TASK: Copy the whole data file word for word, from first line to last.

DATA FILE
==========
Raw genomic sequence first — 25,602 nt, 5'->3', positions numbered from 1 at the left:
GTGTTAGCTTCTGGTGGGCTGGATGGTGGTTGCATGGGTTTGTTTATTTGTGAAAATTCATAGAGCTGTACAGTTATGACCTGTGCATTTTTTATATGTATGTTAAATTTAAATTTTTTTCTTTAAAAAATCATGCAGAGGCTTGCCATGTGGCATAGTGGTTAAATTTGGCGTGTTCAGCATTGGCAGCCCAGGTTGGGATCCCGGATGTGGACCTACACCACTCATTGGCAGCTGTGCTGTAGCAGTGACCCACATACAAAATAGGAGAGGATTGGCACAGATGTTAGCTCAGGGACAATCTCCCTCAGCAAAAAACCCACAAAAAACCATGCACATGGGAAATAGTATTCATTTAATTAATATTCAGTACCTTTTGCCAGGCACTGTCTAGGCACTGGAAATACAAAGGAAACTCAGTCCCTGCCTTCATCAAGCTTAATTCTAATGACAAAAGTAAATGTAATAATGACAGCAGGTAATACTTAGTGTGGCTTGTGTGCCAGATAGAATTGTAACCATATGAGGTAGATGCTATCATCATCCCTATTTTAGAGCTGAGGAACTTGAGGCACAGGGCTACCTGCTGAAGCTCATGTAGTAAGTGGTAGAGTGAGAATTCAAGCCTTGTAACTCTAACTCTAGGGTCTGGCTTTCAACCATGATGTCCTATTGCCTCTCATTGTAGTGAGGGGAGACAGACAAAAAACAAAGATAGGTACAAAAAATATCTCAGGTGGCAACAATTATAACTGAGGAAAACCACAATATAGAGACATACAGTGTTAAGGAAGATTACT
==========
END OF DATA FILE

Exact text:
Raw genomic sequence first — 25,602 nt, 5'->3', positions numbered from 1 at the left:
GTGTTAGCTTCTGGTGGGCTGGATGGTGGTTGCATGGGTTTGTTTATTTGTGAAAATTCATAGAGCTGTACAGTTATGACCTGTGCATTTTTTATATGTATGTTAAATTTAAATTTTTTTCTTTAAAAAATCATGCAGAGGCTTGCCATGTGGCATAGTGGTTAAATTTGGCGTGTTCAGCATTGGCAGCCCAGGTTGGGATCCCGGATGTGGACCTACACCACTCATTGGCAGCTGTGCTGTAGCAGTGACCCACATACAAAATAGGAGAGGATTGGCACAGATGTTAGCTCAGGGACAATCTCCCTCAGCAAAAAACCCACAAAAAACCATGCACATGGGAAATAGTATTCATTTAATTAATATTCAGTACCTTTTGCCAGGCACTGTCTAGGCACTGGAAATACAAAGGAAACTCAGTCCCTGCCTTCATCAAGCTTAATTCTAATGACAAAAGTAAATGTAATAATGACAGCAGGTAATACTTAGTGTGGCTTGTGTGCCAGATAGAATTGTAACCATATGAGGTAGATGCTATCATCATCCCTATTTTAGAGCTGAGGAACTTGAGGCACAGGGCTACCTGCTGAAGCTCATGTAGTAAGTGGTAGAGTGAGAATTCAAGCCTTGTAACTCTAACTCTAGGGTCTGGCTTTCAACCATGATGTCCTATTGCCTCTCATTGTAGTGAGGGGAGACAGACAAAAAACAAAGATAGGTACAAAAAATATCTCAGGTGGCAACAATTATAACTGAGGAAAACCACAATATAGAGACATACAGTGTTAAGGAAGATTACT